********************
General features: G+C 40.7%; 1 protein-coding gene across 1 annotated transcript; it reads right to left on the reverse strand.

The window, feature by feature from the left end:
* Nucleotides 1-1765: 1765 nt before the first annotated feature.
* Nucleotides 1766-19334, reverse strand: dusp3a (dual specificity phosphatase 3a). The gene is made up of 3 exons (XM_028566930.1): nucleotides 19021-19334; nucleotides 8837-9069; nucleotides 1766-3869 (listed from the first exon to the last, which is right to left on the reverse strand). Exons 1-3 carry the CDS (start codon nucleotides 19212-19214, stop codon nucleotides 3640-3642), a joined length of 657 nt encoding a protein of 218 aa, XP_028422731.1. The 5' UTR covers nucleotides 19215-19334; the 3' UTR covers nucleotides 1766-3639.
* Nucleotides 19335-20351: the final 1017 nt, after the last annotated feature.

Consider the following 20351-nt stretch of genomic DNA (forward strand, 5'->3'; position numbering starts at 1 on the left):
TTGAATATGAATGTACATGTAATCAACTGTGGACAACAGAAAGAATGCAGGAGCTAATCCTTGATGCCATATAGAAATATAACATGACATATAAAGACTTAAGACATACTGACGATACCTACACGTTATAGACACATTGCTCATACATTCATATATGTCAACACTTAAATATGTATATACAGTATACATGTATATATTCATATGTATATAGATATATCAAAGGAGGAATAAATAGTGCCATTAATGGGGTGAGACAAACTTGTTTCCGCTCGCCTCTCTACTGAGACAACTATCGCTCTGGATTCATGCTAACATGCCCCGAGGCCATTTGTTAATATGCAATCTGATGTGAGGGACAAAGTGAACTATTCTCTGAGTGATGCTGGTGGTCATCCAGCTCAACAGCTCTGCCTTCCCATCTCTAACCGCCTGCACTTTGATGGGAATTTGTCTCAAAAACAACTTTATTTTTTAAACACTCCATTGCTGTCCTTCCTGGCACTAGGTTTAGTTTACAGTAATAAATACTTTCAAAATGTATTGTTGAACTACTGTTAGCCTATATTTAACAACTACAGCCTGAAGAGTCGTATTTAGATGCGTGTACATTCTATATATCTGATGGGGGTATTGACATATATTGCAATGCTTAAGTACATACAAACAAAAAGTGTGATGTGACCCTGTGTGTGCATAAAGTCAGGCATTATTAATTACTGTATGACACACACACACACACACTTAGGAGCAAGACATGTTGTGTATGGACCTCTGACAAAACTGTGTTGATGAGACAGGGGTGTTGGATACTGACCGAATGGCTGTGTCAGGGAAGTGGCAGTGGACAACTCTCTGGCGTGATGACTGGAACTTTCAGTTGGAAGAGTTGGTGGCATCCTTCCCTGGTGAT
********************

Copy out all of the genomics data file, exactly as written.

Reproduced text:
General features: G+C 40.7%; 1 protein-coding gene across 1 annotated transcript; it reads right to left on the reverse strand.

The window, feature by feature from the left end:
* Nucleotides 1-1765: 1765 nt before the first annotated feature.
* Nucleotides 1766-19334, reverse strand: dusp3a (dual specificity phosphatase 3a). The gene is made up of 3 exons (XM_028566930.1): nucleotides 19021-19334; nucleotides 8837-9069; nucleotides 1766-3869 (listed from the first exon to the last, which is right to left on the reverse strand). Exons 1-3 carry the CDS (start codon nucleotides 19212-19214, stop codon nucleotides 3640-3642), a joined length of 657 nt encoding a protein of 218 aa, XP_028422731.1. The 5' UTR covers nucleotides 19215-19334; the 3' UTR covers nucleotides 1766-3639.
* Nucleotides 19335-20351: the final 1017 nt, after the last annotated feature.

Consider the following 20351-nt stretch of genomic DNA (forward strand, 5'->3'; position numbering starts at 1 on the left):
TTGAATATGAATGTACATGTAATCAACTGTGGACAACAGAAAGAATGCAGGAGCTAATCCTTGATGCCATATAGAAATATAACATGACATATAAAGACTTAAGACATACTGACGATACCTACACGTTATAGACACATTGCTCATACATTCATATATGTCAACACTTAAATATGTATATACAGTATACATGTATATATTCATATGTATATAGATATATCAAAGGAGGAATAAATAGTGCCATTAATGGGGTGAGACAAACTTGTTTCCGCTCGCCTCTCTACTGAGACAACTATCGCTCTGGATTCATGCTAACATGCCCCGAGGCCATTTGTTAATATGCAATCTGATGTGAGGGACAAAGTGAACTATTCTCTGAGTGATGCTGGTGGTCATCCAGCTCAACAGCTCTGCCTTCCCATCTCTAACCGCCTGCACTTTGATGGGAATTTGTCTCAAAAACAACTTTATTTTTTAAACACTCCATTGCTGTCCTTCCTGGCACTAGGTTTAGTTTACAGTAATAAATACTTTCAAAATGTATTGTTGAACTACTGTTAGCCTATATTTAACAACTACAGCCTGAAGAGTCGTATTTAGATGCGTGTACATTCTATATATCTGATGGGGGTATTGACATATATTGCAATGCTTAAGTACATACAAACAAAAAGTGTGATGTGACCCTGTGTGTGCATAAAGTCAGGCATTATTAATTACTGTATGACACACACACACACACACTTAGGAGCAAGACATGTTGTGTATGGACCTCTGACAAAACTGTGTTGATGAGACAGGGGTGTTGGATACTGACCGAATGGCTGTGTCAGGGAAGTGGCAGTGGACAACTCTCTGGCGTGATGACTGGAACTTTCAGTTGGAAGAGTTGGTGGCATCCTTCCCTGGTGAT